Residents of Barão de Cocais are on alert as a nearby mining dam is at risk of collapse.Read more
BBC News, Barão de Cocais, Brazil
China’s Ganfeng Lithium, the country’s second-biggest producer of the electric car raw material, has agreed to buy a 30% stake in London-listed Bacanora Minerals, which is building a lithium mine in Mexico.
Bacanora said Hong Kong-listed Ganfeng would pay £14.4m in cash for the stake at a price of 25p a share, just below its current share price of 26.75p a share.
Ganfeng, which has deals to supply lithium to Volkswagen and Tesla, will help Bacanora commission its Sonora project, in return for long-term supplies of lithium.
Peter Secker, chief executive of Bacanora, said the company now had “a clear line of sight towards commencing construction” of the project.
Shares in Glencore are down almost 3% this morning, after the miner slashed its projections for copper production in the Democratic Republic of Congo.
"A full and comprehensive business review recently commenced, targeting efficiency and recovery improvements, better product quality realisations and significant cost reductions over the remainder of 2019 and into 2020," the company said of its DRC operations.
Glencore's overall copper production was also 7% lower than in the first quarter last year, mainly due to flooding in Queensland and safety issues in Zambia.
Neil Gallacher, Business & Industry Correspondent
Experts in mining say more money is being spent in the hope of restarting mines across the South West of England than at any point in the last 40 years.
Interest has been boosted by the value of tin, which has increased by nearly 60% in the last three years.
Canadian mining firm Strongbow is nearly ready to empty flood waters from South Crofty, which has been closed since 1998, but still needs to raise about £100m more on the stock market before it can get as far as mining tin commercially.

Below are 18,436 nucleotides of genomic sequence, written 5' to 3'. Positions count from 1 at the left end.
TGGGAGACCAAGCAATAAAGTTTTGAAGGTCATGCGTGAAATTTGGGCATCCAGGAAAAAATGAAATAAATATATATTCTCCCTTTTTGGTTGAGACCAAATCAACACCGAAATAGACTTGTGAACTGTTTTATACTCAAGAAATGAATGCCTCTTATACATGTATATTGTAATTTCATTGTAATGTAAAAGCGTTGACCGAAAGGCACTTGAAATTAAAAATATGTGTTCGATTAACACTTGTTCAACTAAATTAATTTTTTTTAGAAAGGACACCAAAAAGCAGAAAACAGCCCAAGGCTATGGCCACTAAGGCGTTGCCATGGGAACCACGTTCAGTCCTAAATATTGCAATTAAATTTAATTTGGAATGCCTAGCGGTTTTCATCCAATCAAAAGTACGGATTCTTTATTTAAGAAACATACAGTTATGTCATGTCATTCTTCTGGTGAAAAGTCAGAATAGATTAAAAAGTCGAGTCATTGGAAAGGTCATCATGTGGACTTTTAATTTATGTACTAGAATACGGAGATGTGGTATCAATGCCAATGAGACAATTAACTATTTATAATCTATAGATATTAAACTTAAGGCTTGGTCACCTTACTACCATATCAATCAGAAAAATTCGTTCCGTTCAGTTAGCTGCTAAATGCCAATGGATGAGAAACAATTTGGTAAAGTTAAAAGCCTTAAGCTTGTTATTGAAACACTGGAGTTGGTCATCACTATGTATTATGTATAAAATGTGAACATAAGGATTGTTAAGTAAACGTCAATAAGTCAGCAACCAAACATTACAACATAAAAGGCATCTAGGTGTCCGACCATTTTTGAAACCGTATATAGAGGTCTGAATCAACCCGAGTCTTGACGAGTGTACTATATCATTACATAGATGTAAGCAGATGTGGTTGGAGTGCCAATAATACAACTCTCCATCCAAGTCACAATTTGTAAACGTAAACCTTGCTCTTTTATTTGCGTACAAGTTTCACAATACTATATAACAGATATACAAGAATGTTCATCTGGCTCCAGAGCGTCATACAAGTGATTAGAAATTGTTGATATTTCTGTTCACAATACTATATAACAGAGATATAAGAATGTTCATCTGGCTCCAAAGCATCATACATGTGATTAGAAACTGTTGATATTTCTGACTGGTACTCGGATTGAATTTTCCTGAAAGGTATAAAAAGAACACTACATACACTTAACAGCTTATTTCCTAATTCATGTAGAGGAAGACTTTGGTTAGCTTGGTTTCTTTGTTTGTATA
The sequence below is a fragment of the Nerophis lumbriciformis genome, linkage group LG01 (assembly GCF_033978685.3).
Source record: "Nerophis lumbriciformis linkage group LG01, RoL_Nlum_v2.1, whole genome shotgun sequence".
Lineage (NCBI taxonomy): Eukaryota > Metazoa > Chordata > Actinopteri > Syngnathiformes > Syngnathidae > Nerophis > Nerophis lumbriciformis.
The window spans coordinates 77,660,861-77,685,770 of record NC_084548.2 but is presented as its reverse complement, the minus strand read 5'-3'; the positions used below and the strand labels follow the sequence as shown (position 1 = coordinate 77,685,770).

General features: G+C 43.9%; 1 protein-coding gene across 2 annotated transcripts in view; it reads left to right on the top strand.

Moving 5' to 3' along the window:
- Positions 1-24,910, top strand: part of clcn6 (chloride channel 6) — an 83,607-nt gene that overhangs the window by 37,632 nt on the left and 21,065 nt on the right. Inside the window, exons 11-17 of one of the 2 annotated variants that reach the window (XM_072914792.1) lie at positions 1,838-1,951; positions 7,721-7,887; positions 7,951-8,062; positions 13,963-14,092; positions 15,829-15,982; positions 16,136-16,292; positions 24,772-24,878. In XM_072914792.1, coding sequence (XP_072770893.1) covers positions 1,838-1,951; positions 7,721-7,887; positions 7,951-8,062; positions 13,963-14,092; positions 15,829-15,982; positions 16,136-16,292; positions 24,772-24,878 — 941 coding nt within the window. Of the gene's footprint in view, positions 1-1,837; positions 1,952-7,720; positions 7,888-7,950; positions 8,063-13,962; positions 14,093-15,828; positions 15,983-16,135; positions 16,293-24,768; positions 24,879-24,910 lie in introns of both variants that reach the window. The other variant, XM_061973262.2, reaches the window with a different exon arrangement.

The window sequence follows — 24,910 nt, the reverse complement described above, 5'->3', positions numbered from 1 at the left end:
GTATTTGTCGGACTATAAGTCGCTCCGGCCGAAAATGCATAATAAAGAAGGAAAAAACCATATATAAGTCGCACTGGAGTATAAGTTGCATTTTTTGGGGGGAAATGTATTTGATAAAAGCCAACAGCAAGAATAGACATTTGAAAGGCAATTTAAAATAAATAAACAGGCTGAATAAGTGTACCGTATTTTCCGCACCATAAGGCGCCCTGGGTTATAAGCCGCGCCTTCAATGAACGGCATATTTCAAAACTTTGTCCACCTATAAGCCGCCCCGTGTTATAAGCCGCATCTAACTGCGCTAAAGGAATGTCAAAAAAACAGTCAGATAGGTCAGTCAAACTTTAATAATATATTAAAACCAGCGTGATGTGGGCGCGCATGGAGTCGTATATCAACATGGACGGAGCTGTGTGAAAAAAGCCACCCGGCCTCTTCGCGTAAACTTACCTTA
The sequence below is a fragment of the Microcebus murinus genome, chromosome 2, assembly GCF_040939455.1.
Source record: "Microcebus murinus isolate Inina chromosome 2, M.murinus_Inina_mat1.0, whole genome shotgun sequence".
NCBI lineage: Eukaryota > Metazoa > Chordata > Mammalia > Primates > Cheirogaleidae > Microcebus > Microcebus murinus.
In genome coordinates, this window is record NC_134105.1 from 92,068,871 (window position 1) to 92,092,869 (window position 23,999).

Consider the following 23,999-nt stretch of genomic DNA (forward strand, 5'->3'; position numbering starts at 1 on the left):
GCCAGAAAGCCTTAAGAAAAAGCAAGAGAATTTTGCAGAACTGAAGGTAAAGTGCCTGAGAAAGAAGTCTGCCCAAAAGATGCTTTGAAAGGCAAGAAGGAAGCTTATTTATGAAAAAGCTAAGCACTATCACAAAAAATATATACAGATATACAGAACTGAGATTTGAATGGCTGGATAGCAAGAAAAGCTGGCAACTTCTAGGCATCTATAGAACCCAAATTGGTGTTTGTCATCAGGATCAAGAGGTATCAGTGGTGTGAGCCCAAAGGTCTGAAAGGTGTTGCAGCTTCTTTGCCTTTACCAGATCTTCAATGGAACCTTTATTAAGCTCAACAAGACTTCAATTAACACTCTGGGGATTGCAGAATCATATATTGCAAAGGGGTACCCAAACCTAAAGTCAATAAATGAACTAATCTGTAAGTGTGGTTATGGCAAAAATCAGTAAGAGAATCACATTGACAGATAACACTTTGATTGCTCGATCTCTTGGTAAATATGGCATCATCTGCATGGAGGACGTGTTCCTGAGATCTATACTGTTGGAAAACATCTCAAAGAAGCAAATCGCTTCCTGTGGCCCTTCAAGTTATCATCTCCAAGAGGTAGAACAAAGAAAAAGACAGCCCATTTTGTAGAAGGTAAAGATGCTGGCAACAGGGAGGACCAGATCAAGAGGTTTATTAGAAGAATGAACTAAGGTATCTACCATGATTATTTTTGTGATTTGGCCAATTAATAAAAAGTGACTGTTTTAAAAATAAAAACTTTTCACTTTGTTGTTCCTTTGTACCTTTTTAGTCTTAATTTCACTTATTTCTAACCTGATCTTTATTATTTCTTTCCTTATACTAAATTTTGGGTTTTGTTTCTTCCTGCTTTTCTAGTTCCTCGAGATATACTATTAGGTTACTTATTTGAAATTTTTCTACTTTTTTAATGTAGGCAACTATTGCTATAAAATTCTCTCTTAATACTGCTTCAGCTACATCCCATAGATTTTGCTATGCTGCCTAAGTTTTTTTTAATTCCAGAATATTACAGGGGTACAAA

Fundraising is behind schedule, partly because uncertainty surrounding Brexit has made investors cautious.
But chief executive Richard Williams is confident they will continue to make significant progress.
We've got sufficient cash in the treasury to last at least another 15 months to 18 months and we fully expect to be way past where we are today at that point. We expect to have completed construction on the water treatment plant and in the midst of the de-watering process."
Cornwall Council is ready to invest £1m of public money to help the mine restart, as long as other investors come forward in sufficient numbers, too.
Council leader Adam Paynter said: "It's about making sure that they get the whole package together to be able to start the mining before any of Cornwall Council's money goes in."
In east Cornwall, Anglo-Australian company Cornwall Resources has been test drilling for tin and tungsten (pictured above) at Redmoor mine in Kelly Bray, and they say results show that they're sitting on the largest undeveloped tin-tungsten deposit in the world.
While in Roach, Australin firm Metampere aims to extract lithium from the hard rocks associated with china clay.
When South Crofty closed, I thought we wouldn't see any other activity in this area, possibly in my lifetime. What we've seen over the last 10 years is a significant increase, and in the last three years, we're starting to see companies explore across South West England, but Cornwall in particular."